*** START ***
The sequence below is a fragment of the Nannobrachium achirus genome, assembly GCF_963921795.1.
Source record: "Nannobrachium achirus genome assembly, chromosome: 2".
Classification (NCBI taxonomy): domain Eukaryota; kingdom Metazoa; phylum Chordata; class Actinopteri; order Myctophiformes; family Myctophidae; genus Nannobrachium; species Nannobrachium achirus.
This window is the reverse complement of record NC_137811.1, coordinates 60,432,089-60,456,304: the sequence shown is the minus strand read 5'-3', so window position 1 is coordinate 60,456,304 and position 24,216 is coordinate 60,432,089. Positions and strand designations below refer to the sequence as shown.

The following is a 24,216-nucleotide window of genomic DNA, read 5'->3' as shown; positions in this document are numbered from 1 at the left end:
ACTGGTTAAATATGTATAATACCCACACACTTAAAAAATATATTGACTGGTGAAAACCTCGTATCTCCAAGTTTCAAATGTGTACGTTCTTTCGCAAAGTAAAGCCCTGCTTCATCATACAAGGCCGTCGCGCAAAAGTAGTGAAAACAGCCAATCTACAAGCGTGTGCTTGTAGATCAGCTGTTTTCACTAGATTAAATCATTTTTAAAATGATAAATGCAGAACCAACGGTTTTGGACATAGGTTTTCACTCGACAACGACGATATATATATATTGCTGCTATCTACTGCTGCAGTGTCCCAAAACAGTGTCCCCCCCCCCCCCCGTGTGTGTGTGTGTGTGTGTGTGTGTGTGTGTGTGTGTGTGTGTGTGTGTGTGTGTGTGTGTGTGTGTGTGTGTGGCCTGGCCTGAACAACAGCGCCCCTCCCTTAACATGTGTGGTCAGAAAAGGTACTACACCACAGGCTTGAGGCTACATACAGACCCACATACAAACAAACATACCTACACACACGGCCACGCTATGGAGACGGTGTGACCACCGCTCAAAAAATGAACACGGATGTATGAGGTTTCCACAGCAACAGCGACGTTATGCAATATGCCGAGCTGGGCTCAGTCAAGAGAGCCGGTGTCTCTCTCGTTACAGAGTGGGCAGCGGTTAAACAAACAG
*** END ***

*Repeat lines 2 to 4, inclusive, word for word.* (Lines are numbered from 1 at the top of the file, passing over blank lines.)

Source record: "Nannobrachium achirus genome assembly, chromosome: 2".
Classification (NCBI taxonomy): domain Eukaryota; kingdom Metazoa; phylum Chordata; class Actinopteri; order Myctophiformes; family Myctophidae; genus Nannobrachium; species Nannobrachium achirus.
This window is the reverse complement of record NC_137811.1, coordinates 60,432,089-60,456,304: the sequence shown is the minus strand read 5'-3', so window position 1 is coordinate 60,456,304 and position 24,216 is coordinate 60,432,089. Positions and strand designations below refer to the sequence as shown.